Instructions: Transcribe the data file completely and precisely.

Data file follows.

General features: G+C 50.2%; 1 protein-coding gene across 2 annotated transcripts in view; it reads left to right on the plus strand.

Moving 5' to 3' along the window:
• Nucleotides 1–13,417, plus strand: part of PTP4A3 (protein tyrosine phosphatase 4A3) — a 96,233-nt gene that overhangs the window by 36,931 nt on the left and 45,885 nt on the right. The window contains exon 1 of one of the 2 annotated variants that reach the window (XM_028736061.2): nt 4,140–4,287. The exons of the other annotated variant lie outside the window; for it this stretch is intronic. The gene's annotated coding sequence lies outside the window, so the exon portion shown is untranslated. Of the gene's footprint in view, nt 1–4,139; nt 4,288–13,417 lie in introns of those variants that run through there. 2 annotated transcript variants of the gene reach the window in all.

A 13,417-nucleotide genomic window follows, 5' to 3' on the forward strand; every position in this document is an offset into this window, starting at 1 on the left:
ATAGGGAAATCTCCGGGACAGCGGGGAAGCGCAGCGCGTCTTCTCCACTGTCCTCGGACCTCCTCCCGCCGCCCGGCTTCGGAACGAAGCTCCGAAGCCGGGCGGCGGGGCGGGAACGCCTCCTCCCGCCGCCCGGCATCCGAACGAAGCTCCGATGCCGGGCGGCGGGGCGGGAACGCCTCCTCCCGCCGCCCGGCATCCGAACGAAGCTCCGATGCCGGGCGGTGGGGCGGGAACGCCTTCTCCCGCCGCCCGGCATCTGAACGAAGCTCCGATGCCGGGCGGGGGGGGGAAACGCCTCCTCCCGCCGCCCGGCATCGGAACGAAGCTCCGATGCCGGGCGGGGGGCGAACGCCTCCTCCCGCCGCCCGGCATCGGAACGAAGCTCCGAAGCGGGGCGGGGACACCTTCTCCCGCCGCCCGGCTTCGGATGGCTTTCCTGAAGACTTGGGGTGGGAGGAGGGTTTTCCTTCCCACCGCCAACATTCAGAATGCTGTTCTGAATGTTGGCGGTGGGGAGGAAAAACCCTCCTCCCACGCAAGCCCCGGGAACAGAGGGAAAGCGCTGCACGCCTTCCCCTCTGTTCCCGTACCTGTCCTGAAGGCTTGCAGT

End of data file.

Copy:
General features: G+C 50.2%; 1 protein-coding gene across 2 annotated transcripts in view; it reads left to right on the plus strand.

Moving 5' to 3' along the window:
• Nucleotides 1–13,417, plus strand: part of PTP4A3 (protein tyrosine phosphatase 4A3) — a 96,233-nt gene that overhangs the window by 36,931 nt on the left and 45,885 nt on the right. The window contains exon 1 of one of the 2 annotated variants that reach the window (XM_028736061.2): nt 4,140–4,287. The exons of the other annotated variant lie outside the window; for it this stretch is intronic. The gene's annotated coding sequence lies outside the window, so the exon portion shown is untranslated. Of the gene's footprint in view, nt 1–4,139; nt 4,288–13,417 lie in introns of those variants that run through there. 2 annotated transcript variants of the gene reach the window in all.

A 13,417-nucleotide genomic window follows, 5' to 3' on the forward strand; every position in this document is an offset into this window, starting at 1 on the left:
ATAGGGAAATCTCCGGGACAGCGGGGAAGCGCAGCGCGTCTTCTCCACTGTCCTCGGACCTCCTCCCGCCGCCCGGCTTCGGAACGAAGCTCCGAAGCCGGGCGGCGGGGCGGGAACGCCTCCTCCCGCCGCCCGGCATCCGAACGAAGCTCCGATGCCGGGCGGCGGGGCGGGAACGCCTCCTCCCGCCGCCCGGCATCCGAACGAAGCTCCGATGCCGGGCGGTGGGGCGGGAACGCCTTCTCCCGCCGCCCGGCATCTGAACGAAGCTCCGATGCCGGGCGGGGGGGGGAAACGCCTCCTCCCGCCGCCCGGCATCGGAACGAAGCTCCGATGCCGGGCGGGGGGCGAACGCCTCCTCCCGCCGCCCGGCATCGGAACGAAGCTCCGAAGCGGGGCGGGGACACCTTCTCCCGCCGCCCGGCTTCGGATGGCTTTCCTGAAGACTTGGGGTGGGAGGAGGGTTTTCCTTCCCACCGCCAACATTCAGAATGCTGTTCTGAATGTTGGCGGTGGGGAGGAAAAACCCTCCTCCCACGCAAGCCCCGGGAACAGAGGGAAAGCGCTGCACGCCTTCCCCTCTGTTCCCGTACCTGTCCTGAAGGCTTGCAGT